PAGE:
I wasn't even talking about the course quality (which as you note, is very variable) but about the curriculum.
One thing you can do as an individual teaching yourself CS, say, is to try and follow the curriculum of a known good CS program. There are issues with this, too, but at least you are getting some guidance.
The opportunity cost issue is a good point. One problem with following undergrad programs, say, is that only part of what they are doing is teaching you material, the other part is learning-how-to-learn stuff. If you are an independent learner of sufficient skill, some courses will be way too slow for you.
It would be optimal in some sense to have high level "key concept" material that you can survey efficiently and then decide when and where you need to dig deeper. It's a bit of a chicken and egg problem though, because if you are insufficiently skilled you will do poorly at the second part...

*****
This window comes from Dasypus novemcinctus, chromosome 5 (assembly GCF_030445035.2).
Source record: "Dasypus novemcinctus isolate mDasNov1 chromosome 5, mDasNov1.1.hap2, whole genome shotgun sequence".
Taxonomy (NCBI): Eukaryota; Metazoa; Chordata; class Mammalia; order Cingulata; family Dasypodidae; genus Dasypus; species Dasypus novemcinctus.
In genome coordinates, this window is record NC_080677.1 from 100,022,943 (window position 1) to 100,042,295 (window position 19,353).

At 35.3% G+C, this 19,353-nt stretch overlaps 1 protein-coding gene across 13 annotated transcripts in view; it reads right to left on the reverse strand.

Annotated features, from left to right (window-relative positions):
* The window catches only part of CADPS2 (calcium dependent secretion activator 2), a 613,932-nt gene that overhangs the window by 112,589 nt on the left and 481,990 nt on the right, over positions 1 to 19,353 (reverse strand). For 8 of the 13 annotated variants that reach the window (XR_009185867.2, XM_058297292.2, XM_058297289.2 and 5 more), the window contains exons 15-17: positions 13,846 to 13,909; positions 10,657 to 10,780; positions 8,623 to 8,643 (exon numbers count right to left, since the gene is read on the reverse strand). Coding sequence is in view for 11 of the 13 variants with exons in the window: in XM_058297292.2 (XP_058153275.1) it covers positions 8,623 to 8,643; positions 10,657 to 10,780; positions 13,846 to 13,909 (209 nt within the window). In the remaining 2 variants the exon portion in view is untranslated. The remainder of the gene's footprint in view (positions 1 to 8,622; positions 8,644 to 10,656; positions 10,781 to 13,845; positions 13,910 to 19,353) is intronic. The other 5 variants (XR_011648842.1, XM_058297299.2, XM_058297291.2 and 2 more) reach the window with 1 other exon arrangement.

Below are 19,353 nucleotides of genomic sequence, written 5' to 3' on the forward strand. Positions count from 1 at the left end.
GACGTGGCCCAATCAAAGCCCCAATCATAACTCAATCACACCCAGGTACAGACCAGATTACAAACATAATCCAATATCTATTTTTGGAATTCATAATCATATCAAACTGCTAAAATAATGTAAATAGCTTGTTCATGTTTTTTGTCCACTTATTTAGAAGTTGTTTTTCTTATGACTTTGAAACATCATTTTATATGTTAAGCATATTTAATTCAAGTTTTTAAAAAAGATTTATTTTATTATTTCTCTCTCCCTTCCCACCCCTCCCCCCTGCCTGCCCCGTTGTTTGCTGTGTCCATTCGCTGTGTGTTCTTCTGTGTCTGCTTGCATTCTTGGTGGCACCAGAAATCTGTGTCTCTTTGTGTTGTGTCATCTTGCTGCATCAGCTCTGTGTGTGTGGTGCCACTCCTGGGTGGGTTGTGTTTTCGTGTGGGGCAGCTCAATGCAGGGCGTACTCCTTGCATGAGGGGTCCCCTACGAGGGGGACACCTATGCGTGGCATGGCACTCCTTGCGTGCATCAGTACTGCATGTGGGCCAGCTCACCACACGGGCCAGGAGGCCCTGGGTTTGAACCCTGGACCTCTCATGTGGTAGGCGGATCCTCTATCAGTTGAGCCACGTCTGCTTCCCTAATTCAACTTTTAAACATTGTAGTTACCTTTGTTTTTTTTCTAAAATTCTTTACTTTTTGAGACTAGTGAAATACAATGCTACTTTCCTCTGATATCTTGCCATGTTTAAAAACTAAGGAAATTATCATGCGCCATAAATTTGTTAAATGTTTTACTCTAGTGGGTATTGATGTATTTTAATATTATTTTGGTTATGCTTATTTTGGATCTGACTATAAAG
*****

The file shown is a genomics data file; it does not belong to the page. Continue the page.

Of course given the libraries and systems already available, you don't practically need a lot of this knowledge, but it does help. When certain portions of an application just don't perform well, or when you hit really weird side effects of race conditions on static properties etc. I think it's also important to know the language and tools that you are working with as well as possible. It's not always possible to know everything, but you should probably read and complete at least one book on the language you are using. You can hack away in any given language for years. But until you've actually read cover to cover on a comprehensive book, you won't necessarily understand some concepts, or better still you will learn how the language does something for you, that you've been doing the hard way.